The Travesty That Is The Pac-12 Conference’s Football Championship Game

As I begin writing this post, on a Friday night, the University of Colorado is facing off against the University of Washington in the Pac-12 Conference’s Football Championship Game.  That’s odd, you may be thinking, why is the conference championship game on a Friday when college football games are traditionally played on Saturdays?  Purely and simply, it’s a made-for-TV money grab.  And it’s disgusting.  The TV deal that the Pac-12 struck in 2011, which is worth $3 billion (with a “B”) over 12 years, dictates that many football games per season will be played on Thursday and Friday nights, including the conference championship game being played on Friday nights every year.  Despite the billions of dollars in revenue, the hundreds of millions of donated money spent of football-specific facilities, the tens of millions for salaries on coaches (and buyouts of fired one) at public institutions, there somehow isn’t enough money to pay the players (or let them receive payment from other sources, such as through endorsement deals).  The Friday-night championship games don’t benefit the players, which should be the most important consideration, and they don’t benefit the fans, which could be a reasonable secondary consideration.

The NCAA argues that it shouldn’t compensate players above tuition and certain expenses because college athletes are “amateurs” (although I still haven’t heard a convincing argument why amateurism is a good thing).  According to the NCAA’s propaganda, “The association’s belief in student-athletes as students first is a foundational principle.”  But if the student aspect of “student-athletes” is more important than the “athlete” aspect, why is there a championship game being played on Friday, December 2?  In order to fly to the site of the game and conduct walk-throughs, the teams had to miss at least a day and half of classes during a very important time for students: the 10 days before final.  Colorado’s finals start on Sunday, December 11.  UW’s finals start on Saturday, December 10.

It’s a joke for the NCAA assert that the academics are important (or foundational) when they schedule games based on money rather than things like the academic calendar.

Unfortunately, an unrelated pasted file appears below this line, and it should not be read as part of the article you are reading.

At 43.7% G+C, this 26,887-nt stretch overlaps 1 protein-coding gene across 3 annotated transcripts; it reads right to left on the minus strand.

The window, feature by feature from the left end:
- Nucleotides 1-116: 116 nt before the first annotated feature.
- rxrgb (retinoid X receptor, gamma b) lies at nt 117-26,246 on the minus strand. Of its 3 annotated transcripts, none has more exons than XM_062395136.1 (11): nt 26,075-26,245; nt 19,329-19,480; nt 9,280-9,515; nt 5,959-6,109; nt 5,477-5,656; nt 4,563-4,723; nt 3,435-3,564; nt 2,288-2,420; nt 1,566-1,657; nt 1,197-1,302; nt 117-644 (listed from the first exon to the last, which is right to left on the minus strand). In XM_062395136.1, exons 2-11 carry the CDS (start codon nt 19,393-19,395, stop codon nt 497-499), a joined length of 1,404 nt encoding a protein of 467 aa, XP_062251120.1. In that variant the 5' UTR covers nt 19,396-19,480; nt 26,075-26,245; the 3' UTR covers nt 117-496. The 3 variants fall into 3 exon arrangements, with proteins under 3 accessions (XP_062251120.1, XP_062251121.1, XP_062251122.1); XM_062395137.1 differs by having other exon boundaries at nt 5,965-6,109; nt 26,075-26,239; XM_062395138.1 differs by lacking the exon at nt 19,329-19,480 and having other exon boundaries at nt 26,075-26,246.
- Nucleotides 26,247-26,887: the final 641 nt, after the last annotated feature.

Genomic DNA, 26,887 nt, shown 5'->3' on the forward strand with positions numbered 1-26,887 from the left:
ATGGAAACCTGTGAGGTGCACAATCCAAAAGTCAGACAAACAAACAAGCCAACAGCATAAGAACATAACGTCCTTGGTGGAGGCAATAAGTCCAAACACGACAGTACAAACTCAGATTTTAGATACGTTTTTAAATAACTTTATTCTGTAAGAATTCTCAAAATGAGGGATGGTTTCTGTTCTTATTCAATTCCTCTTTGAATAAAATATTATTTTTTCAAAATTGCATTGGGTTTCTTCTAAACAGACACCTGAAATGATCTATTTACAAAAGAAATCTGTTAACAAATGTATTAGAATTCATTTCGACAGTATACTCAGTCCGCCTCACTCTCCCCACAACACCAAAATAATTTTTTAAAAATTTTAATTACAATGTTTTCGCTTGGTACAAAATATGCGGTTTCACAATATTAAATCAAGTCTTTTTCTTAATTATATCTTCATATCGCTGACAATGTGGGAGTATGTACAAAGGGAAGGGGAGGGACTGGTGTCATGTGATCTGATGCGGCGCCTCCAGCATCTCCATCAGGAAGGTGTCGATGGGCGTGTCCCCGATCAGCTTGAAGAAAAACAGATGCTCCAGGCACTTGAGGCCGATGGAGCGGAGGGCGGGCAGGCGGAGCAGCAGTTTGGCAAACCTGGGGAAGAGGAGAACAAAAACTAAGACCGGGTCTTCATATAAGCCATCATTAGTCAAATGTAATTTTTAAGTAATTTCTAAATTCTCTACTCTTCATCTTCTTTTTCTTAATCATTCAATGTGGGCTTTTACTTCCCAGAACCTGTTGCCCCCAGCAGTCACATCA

It’s also horrible that the game is on a Friday night because it means the teams last played six short days ago, when both teams happened to have season-deciding games against ranked opponents.  Football is a brutal, arguably immoral and unethical game.  The season is long and wears down players’ bodies and minds.  In the NFL (where players are paid millions for their service), the best teams earn byes and often rest their top players before the playoffs.  The winners of the Pac-12 South and North divisions earn the right to play a game in an unfamiliar stadium (Levi’s Stadium in Santa Clara, where no other Pac-12 games are played) in an area that typically gets a fair amount of winter rain.

It’s impossible to know if the shorter rest period will cause injuries.  But in the first half, Colorado’s starting quarterback, Sefo Liufau, was injured and knocked out of the game.  That doesn’t prove anything, but it’s hard not to think that more rest after a long season rather than less would benefit the players.

The Friday game is also bad for the fans.  Just look at the stands.  Student sections and crowd involvement differentiate college athletics from professional athletics. But it’s difficult for even rabid fan bases to get to the Pac-12 Championship Game.  For ten of the twelve fan bases it’s either a long (to very long) drive or at least one flight.  Attending fans also have to brave the Bay Area’s notoriously horrible traffic during rush hour on a Friday to get to the game.  For students, it’s both expensive and means traveling right before finals when students should be, you know, studying.  Also, the winning team will play in a top bowl, which rabid fans would probably also want to attend, adding even more expenses.

It is now Saturday morning.  UW dominated Colorado, earning head coach Chris Petersen a $150,000 bonus for appearing in and winning the game in addition to his $3.6 million salary for this year.  If UW is picked to play in the college football playoff, which is likely, Petersen will receive an additional $300,o00 and even more if the Huskies continue to win.  What can Petersen do with that money?  Almost anything he chooses: redecorate his house, travel around the world, share it with his coaching staff, burn it, donate to the University of Washington.  One of the few things he can’t do: share any of it with the players who played in the games that led to that bonus.

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